Local What if one passphrase decrypted many files/computers? What if the decryption pointed to more encrypted files “in the Cloud?” Where does this end?
Prosecutors Demand Laptop Password in Violation of Fifth Amendment
July 8, 2011 by Dissent
The Electronic Frontier Foundation (EFF) urged a federal court in Colorado today to block the government’s attempt to force a woman to enter a password into an encrypted laptop, arguing in an amicus brief that it would violate her Fifth Amendment privilege against self-incrimination.
A defendant in this case, Ramona Fricosu, is accused of fraudulent real estate transactions. During the investigation, the government seized an encrypted laptop from the home she shares with her family, and then asked the court to compel Fricosu to type the password into the computer or turn over a decrypted version of her data. But EFF told the court today that the demand is contrary to the Constitution, forcing Fricosu to become a witness against herself.
“Decrypting the data on the laptop can be, in and of itself, a testimonial act — revealing control over a computer and the files on it,” said EFF Senior Staff Attorney Marcia Hofmann. “Ordering the defendant to enter an encryption password puts her in the situation the Fifth Amendment was designed to prevent: having to choose between incriminating herself, lying under oath, or risking contempt of court.”
The government has offered Fricosu some limited immunity in this case, but has not given adequate guarantees that it won’t use the information on the computer against her.
“Our computers now hold years of email with family and friends, Internet browsing histories, financial and medical information, and the ability to access our online services like Facebook. People are right to use passwords and encryption to safeguard this data, and they deserve the law’s full protection against the use of it against them’” said EFF Staff Attorney Hanni Fakhoury. “This could be a very important case in applying Americans’ Fifth Amendment rights in the digital age.”
For the full amicus brief: https://www.eff.org/files/filenode/us_v_fricosu/fricosuamicus7811.pdf
[From the brief:
Neither the Encryption Password Nor the Decrypted Contents of the Laptop Is a Foregone Conclusion
The good news: Credit card numbers were encrypted. The bad news: Passwords apparently were not.
Kiplinger Warns Customers Hackers Got Account, Credit Card Information
July 8, 2011 by admin
Michael Riley reports:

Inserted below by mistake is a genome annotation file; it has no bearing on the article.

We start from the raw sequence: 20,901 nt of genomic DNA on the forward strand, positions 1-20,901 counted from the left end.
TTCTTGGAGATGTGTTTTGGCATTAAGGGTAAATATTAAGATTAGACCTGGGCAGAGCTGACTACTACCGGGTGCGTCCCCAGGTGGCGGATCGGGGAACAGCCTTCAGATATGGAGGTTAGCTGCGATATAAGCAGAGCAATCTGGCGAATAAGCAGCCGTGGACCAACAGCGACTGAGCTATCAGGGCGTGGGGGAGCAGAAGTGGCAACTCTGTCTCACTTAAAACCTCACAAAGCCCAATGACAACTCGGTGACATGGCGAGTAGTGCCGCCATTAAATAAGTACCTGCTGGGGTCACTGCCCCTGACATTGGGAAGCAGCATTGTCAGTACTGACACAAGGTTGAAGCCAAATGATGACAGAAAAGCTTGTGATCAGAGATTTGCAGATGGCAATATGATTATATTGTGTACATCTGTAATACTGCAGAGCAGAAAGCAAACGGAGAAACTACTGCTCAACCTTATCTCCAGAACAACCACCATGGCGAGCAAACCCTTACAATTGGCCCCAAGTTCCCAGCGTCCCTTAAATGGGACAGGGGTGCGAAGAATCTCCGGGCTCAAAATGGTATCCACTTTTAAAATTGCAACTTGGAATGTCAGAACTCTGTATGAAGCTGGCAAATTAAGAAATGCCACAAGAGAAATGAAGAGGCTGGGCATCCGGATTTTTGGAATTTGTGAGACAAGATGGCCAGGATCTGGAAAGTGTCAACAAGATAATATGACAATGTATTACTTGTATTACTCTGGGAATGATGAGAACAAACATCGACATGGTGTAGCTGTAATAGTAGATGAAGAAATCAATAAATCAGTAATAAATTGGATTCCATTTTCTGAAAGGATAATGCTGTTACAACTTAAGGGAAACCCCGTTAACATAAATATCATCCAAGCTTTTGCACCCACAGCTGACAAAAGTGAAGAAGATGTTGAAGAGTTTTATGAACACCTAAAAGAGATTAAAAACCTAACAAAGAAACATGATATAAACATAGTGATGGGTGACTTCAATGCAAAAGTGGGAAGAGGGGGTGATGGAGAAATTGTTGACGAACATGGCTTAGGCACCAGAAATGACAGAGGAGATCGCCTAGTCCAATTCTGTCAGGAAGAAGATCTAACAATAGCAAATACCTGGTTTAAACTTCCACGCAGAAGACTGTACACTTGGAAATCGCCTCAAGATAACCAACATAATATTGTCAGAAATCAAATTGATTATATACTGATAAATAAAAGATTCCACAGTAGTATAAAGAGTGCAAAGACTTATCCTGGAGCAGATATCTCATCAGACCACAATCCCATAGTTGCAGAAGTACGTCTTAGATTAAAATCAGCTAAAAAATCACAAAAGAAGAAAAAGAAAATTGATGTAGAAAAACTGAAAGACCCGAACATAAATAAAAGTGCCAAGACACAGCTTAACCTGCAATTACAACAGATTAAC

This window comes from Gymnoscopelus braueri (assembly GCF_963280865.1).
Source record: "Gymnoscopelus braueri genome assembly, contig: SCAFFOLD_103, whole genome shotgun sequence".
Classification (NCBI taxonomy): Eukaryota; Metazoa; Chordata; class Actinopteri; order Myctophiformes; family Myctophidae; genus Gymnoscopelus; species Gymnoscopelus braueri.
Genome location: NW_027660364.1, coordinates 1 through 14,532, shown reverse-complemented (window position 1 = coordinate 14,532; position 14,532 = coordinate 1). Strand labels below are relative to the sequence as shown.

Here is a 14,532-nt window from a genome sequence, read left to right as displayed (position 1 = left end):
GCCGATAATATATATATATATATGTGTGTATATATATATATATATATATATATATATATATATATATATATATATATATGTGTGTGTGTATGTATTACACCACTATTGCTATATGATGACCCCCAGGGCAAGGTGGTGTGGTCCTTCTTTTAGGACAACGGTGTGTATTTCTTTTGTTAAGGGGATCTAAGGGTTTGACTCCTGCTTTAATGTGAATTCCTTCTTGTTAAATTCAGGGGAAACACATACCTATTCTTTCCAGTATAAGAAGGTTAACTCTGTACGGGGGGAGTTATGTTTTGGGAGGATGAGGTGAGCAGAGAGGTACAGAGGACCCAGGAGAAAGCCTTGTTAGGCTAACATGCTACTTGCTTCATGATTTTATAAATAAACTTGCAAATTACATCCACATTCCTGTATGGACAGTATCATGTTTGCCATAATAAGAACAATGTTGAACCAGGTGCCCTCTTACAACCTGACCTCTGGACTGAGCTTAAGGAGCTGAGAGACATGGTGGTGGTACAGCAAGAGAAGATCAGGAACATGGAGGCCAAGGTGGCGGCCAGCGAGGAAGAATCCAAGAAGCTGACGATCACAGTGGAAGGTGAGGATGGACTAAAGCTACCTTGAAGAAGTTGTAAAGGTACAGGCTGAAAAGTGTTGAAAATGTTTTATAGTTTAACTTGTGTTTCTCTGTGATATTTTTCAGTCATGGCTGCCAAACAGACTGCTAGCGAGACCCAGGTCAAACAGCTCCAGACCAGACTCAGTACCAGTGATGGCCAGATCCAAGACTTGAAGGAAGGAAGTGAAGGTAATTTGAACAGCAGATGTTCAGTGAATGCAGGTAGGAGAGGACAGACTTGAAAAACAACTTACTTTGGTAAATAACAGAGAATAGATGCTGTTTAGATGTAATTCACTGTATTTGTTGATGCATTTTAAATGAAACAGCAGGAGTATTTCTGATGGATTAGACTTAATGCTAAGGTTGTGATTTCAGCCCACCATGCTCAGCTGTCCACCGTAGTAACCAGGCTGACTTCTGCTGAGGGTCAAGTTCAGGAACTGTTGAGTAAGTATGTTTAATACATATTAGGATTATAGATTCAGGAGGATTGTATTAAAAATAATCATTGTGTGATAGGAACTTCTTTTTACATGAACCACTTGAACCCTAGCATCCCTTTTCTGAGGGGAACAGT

Kiplinger Washington Editors Inc., the publisher of Kiplinger’s Personal Finance, is warning customers that account data, including credit card numbers, was stolen on June 25 by hackers who breached its computer network.
Doug Harbrecht, the company’s director of new media, said the attackers stole user names, passwords and encrypted credit card numbers from as many as 142,000 subscribers to the magazine or the company’s various newsletters, including the Kiplinger Letter.
Read more on Bloomberg.
Note: It took me a while, but I found their FAQ on the breach. Bloomberg’s coverage isn’t wholly accurate, perhaps, as the FAQ indicates that Kiplinger’s discovered the hack on June 25. They don’t actually say when it occurred.
It is possible that a foreign power could compel their manufacturers to install spyware. It is also possible that a US company would limit their testing to confirmation of their requirements (i.e. not waste time looking for “extra” functions in the software or hardware.)
DHS: Imported Consumer Tech Contains Hidden Hacker Attack Tools
BY Neal UngerleiderFri Jul 8, 2011
A top Department of Homeland Security official has admitted to Congress that imported software and hardware components are being purposely spiked with security-compromising attack tools by unknown foreign parties.
… Supply chain security is a growing worry for both the federal government and business. According to White House documents, the executive branch is actively studying the risk of nation-states purposely installing sleeper, one-use attack tools in software and hardware components marketed in the U.S.
Some light summer reading...
"Surveillance or Security?: The Risks Posed by New Wiretapping Technologies is a hard book to categorize. It is not about security, but it deals extensively with it. It is not a law book, but legal topics are pervasive throughout. It is not a telecommunications book, but extensively details telco issues. Ultimately, the book is a most important overview of security and privacy and the nature of surveillance in current times."
Read below for the rest of Ben's review.
This could be useful
From Your Clipboard To Just About Anywhere: Sharing Files In One Click.to
… If you’re anything like me, you use the CTRL-C command a lot. What Click.to does is display an ‘action bar’ whenever you copy something to your clipboard – whether it’s a photo, text or an Excel spreadsheet – that enables you to share the file in question to a variety of social networking and other online services, or other Web-based and even desktop applications.
Head on over to clicktoapp.com and give it a whirl.